It’s not that I think Apple really wants to be caught spying upon its customers, but the company does seem to have ever more methods that can be used to capture even more information about us and use it against us. Or, worse, be compelled to hand over information to government authorities to be used against us.
What caught my eye this week is a growing list of methodologies and an event that triggered my Spidey-sense into action. AccuWeather, my favorite iPhone and iPad weather app, was caught sending collecting and retrieving location data even when users set the app to Don’t Allow access to location.
Bad, AccuWeather. Bad.
Why wasn’t AccuWeather banned from the App Store? Obviously, the data harvesting was against Apple policy and the company has banned other apps for similar actions. AccuWeather has an in-app purchase option which brings money to Apple, and as one of the most popular weather apps, it’s likely Apple cut the developers a little slack, but in this case the captured user data was sent to a third party company to help monetize the AccuWeather app.
Bad, AccuWeather. Bad.
So, I deleted AccuWeather from my iPhone, iPad, and Watch.
Data collection is just one way Apple provides tools that can be used to spy on us, to monetize an app, or to determine where and when an app is used, or even how the iPhone itself is being used. Recent iPhones have a Siri-always-on feature which means Siri is always listening. Try this: “Hey, Siri… what’s my location?” Siri knows.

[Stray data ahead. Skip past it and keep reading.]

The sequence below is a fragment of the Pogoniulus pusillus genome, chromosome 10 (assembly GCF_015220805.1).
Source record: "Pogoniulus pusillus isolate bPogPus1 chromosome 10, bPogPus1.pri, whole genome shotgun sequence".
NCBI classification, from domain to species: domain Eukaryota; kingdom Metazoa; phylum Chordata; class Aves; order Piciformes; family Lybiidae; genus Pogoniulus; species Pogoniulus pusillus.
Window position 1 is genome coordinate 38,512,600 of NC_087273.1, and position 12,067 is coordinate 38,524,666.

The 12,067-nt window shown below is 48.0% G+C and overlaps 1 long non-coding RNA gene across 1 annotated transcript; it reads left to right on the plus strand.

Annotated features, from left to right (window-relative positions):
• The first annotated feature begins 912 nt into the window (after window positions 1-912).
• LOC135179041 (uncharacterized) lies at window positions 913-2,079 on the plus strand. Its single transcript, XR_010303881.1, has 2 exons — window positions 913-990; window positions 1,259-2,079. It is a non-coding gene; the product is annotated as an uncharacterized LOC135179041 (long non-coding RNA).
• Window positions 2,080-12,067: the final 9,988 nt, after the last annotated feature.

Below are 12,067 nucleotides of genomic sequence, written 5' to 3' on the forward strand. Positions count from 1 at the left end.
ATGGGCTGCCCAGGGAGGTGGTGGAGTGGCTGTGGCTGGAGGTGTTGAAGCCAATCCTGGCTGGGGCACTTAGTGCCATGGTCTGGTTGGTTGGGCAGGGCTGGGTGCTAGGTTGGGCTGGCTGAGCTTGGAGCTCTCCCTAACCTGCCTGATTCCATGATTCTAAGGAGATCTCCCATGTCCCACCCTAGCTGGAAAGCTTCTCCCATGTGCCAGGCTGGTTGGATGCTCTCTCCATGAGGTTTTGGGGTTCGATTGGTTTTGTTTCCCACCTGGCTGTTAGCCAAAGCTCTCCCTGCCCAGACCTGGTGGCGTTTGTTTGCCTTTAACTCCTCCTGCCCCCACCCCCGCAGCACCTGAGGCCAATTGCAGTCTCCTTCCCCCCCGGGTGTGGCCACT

Rumor has it that Apple’s highly touted and much beloved Touch ID fingerprint sensor will be replaced with a 3D Face ID recognition system in future devices. Apparently, this new technology is better than Touch ID, faster, and even more secure. More secure than a fingerprint scanner? We’ll see.
The technology sends a spray of infrared light toward our faces, and then tracks the light bouncing back to the sensors, which instantly calculates the shape of a face. That means photos and 3D impressions won’t work. But it also means 3D Face ID– let me call it Siri’s eyes– may be able to sense expressions, too. Anger, sadness, happiness, fatigue, or anything else humans express on our faces, could be captured and used by Siri (Siri’s eyes) to initiate a conversation or perhaps a fail-safe routine to lock down your iPhone.
For example, 3D Face ID may recognize your face and unlock your iPhone but only if one specific eye is closed. Leave both eyes open and Siri would keep the iPhone locked from intruders.
It could happen.
Already our iPhone’s know our location, know our voices, know our fingerprints, and soon will know what we look like. And by tracking other information it collects, know where we’re going and when we’re likely to return and perhaps who we’ll meet along the way. Oh, and what business we transact while using the device.
All these ways to spy on us are beginning to creep me out.